# Show the shortest confidence interval of a normal distribution

I'm having trouble formally showing a problem I have been given. It goes as so:

Show that among all $(1-\alpha)*100$% confidence intervals of the form $$\bar{X}-Z_{k\alpha}*\frac{\sigma}{\sqrt{n}}<\mu<\bar{X}+Z_{(1-k)\alpha}*\frac{\sigma}{\sqrt{n}}$$

the one with $k = 0.5$ is the shortest.

Now, I feel I understand this problem conceptually pretty well. For the normal distribution, and really any distribution that is symmetric about the mean and is strictly decreasing away from the mean, the further away you go from the mean the less area there is under the curve. If you want the shortest confidence intervals, then you want to maximize the area under the curve while minimizing the "horizonal" distance of the interval. Making $k=0.5$ makes the ends of both sides of the confidence interval $\frac{\alpha}{2}$, which are equally distant from the mean. If we change $k$, we must have the confidence interval include the same area, which will inevitably make the 'horizontal' distance greater since we have to go further out horizontally to include the same area.

I think this is the right idea but I have no idea how I am supposed to show it. I've tried setting up integrals and showing some sort of minimum interval with equal area but I haven't been very successful. Any help would be greatly appreciated!

• You probably meant to write "...$Z_{(1-k)\alpha}$...". The signs in front of the $Z_{*}$ are also problematic.
– whuber
Dec 10 '14 at 17:52
• It's still not quite right. When $\alpha\lt 1/2$ and $0\lt k \lt 1$, both $Z_{k\alpha}$ and $Z_{(1-k)\alpha}$ are negative and therefore the interval you have written is empty! The meaning of your question is evident only from the intended conclusion, which implies the optimal interval is given by $[\bar{X}+Z_{\alpha/2} \sigma/\sqrt{n}, \bar{X}+Z_{1-\alpha/2} \sigma/\sqrt{n}]$. (There are many other ways to write this interval, since $Z_\beta = -Z_{1-\beta}$ for all $0\lt \beta \lt 1$, but your expression is not among the correct ones.)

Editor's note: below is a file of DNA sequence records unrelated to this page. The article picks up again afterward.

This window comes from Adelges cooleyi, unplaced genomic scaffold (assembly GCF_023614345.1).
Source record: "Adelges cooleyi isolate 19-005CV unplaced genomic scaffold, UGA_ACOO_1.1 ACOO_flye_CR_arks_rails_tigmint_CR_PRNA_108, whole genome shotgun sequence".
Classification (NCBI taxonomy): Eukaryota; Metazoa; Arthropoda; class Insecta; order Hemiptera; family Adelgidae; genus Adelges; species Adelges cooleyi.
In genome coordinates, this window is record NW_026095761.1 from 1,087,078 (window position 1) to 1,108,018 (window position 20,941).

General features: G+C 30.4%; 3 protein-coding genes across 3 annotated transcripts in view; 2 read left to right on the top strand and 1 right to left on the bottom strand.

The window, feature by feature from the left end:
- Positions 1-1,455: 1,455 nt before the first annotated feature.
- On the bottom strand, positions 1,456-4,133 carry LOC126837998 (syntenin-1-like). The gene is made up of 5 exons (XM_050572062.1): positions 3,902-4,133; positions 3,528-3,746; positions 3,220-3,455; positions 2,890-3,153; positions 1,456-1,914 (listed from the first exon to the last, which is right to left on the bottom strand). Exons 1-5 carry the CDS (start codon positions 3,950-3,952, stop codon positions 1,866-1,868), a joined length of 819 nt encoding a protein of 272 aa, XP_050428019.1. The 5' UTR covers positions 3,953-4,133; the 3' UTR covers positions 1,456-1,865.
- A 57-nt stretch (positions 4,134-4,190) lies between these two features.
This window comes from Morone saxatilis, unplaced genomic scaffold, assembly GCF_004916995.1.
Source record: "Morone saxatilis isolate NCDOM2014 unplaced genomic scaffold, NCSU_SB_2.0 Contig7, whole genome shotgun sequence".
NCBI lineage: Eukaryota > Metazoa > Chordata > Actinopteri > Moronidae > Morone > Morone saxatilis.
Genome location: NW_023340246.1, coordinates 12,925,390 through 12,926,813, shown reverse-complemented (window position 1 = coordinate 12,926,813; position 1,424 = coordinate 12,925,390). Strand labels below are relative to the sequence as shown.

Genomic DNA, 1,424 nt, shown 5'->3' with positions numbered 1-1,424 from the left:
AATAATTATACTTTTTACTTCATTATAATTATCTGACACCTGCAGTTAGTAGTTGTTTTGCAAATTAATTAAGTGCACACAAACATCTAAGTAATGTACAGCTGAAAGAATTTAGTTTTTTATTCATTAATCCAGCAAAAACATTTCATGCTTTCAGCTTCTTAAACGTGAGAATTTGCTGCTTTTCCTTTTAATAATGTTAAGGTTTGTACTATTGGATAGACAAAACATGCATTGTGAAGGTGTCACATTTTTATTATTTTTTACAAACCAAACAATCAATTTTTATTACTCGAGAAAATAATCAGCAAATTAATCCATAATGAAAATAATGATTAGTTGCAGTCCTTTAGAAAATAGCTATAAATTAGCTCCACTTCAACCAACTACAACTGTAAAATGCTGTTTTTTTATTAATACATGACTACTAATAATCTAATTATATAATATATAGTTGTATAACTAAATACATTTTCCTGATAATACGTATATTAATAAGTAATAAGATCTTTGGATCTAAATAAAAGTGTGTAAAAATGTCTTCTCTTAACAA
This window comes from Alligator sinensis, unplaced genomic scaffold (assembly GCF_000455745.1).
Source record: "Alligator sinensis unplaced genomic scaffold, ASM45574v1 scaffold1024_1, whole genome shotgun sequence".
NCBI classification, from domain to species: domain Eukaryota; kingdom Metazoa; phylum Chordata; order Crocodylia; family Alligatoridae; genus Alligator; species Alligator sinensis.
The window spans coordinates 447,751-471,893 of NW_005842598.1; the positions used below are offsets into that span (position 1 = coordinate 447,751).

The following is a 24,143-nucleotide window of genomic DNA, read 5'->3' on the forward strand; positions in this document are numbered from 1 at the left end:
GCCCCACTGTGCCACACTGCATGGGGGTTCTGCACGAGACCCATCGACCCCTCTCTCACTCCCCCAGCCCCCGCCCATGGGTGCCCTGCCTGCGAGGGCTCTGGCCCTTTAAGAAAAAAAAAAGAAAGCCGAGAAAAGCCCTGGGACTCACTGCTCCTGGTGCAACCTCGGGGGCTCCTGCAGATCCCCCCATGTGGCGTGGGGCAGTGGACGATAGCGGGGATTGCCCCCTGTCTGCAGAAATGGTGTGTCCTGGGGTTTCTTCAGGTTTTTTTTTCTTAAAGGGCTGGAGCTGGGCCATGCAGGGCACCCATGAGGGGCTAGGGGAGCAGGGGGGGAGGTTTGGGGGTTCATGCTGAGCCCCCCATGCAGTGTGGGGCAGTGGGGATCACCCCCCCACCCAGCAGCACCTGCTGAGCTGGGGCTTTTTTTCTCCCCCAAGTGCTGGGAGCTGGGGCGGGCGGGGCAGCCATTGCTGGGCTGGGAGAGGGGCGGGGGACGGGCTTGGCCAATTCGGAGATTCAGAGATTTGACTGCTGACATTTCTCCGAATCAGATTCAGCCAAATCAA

– whuber
Dec 10 '14 at 20:49

The length of the interval is

$$\left(\bar{X}-Z_{(1-k)\alpha}\frac{\sigma}{\sqrt{n}}\right) - \left(\bar{X}-Z_{1 - k\alpha}\frac{\sigma}{\sqrt{n}}\right) = \left(Z_{1 - k\alpha} - Z_{(1-k)\alpha}\right)\frac{\sigma}{\sqrt{n}}.$$

Because when $k$ is varied $\sigma/\sqrt{n}$ remains constant, this is minimized provided $Z_{1 - k\alpha} - Z_{(1-k)\alpha}$ is minimized.

Another way to look at it is to write

$$z = Z_{(1-k)\alpha},\ w = Z_{1 - k\alpha}.$$

Because the interval $[z,w]$ should contain $1-\alpha$ probability and obviously both $z$ and $w$ will be finite at a minimum, necessarily

$$-\infty \lt z \lt Z_\alpha$$

and $k$ must lie between $0$ and $1$.

According to the Fundamental Theorem of Calculus, when $z$ is increased infinitesimally to $z+dz$, the probability of the interval decreases by $f(z)dz$ where $f$ is the PDF for $\bar X$. To compensate, $w$ must increase by an infinitesimal amount $dw$ for which

$$f(z)dz = f(w)dw.$$

In the figure, the interval $[z,w]$ has been shifted to $[z+dz,w+dw]$. To keep the probabilities the same, $dw$ is only about half of $dz$ because the height of the PDF at $z$, $f(z)$, is only about half the height at $w$. Therefore this shift has shrunk the interval. Shifting should continue until no more shrinking is possible, which will therefore occur when the heights at the interval endpoints are equal (as argued below).

At the same time the length of the interval, given by $w-z$, changes by $dw-dz$. A minimum will occur at a critical point, giving the criterion $0 = dw-dz$, implying by virtue of the preceding result that

$$f(z) = f(w).$$

For any unimodal continuous distribution with PDF $f$ there will be (practically by definition) at most two solutions to the equation $f(z) = c$ for any number $c$. Moreover, as $c$ decreases, those solutions--if they exist--must draw further apart. That shows there will be a single solution to the preceding equation, with $z$ less than the mode and $w$ greater than the mode, provided $0 \lt \alpha \lt 1/2$, and that it will be a global minimum. (For $\alpha=1/2$ the interval will reduce to a point. Although any point would do, a mode would be a point of greatest density. For $1/2\lt \alpha \lt 1$ there are no solutions.)

Finally, when the distribution is also symmetric (as in the case of a Normal distribution), then necessarily $z$ and $w$ must be equidistant from the mode, implying $k=1/2$.